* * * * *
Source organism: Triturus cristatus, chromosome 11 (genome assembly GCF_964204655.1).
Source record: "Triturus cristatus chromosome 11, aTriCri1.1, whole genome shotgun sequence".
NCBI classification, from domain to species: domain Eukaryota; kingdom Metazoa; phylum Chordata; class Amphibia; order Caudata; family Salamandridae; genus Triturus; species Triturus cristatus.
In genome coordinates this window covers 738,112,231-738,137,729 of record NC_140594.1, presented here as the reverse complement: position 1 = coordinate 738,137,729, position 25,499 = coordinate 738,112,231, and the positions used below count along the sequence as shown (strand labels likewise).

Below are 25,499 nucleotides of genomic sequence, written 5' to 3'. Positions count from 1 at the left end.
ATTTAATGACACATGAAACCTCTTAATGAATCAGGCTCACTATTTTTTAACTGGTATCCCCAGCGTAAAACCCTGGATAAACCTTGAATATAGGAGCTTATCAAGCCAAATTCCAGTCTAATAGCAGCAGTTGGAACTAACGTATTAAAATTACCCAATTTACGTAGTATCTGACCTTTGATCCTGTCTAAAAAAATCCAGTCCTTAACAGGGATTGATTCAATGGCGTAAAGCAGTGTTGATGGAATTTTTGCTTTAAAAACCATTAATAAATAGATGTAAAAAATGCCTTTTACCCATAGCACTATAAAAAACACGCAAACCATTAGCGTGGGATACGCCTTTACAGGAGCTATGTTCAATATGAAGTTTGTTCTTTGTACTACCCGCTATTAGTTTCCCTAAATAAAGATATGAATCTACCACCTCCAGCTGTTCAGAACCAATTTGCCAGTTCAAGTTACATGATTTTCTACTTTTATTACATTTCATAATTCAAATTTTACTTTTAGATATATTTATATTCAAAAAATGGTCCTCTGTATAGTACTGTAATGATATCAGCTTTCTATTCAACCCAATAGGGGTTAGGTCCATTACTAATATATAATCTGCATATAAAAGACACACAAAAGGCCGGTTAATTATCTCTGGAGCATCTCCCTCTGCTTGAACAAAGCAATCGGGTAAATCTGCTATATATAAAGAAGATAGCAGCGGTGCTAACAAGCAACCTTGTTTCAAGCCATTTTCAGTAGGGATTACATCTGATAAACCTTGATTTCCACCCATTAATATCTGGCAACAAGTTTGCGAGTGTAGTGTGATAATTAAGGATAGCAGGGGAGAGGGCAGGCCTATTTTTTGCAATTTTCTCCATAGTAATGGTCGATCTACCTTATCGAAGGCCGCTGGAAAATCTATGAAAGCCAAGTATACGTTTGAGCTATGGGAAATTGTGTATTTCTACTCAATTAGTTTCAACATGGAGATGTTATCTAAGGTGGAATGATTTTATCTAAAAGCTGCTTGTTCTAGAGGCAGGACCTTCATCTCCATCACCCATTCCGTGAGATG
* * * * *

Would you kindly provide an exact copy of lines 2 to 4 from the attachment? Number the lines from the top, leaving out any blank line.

Source record: "Triturus cristatus chromosome 11, aTriCri1.1, whole genome shotgun sequence".
NCBI classification, from domain to species: domain Eukaryota; kingdom Metazoa; phylum Chordata; class Amphibia; order Caudata; family Salamandridae; genus Triturus; species Triturus cristatus.
In genome coordinates this window covers 738,112,231-738,137,729 of record NC_140594.1, presented here as the reverse complement: position 1 = coordinate 738,137,729, position 25,499 = coordinate 738,112,231, and the positions used below count along the sequence as shown (strand labels likewise).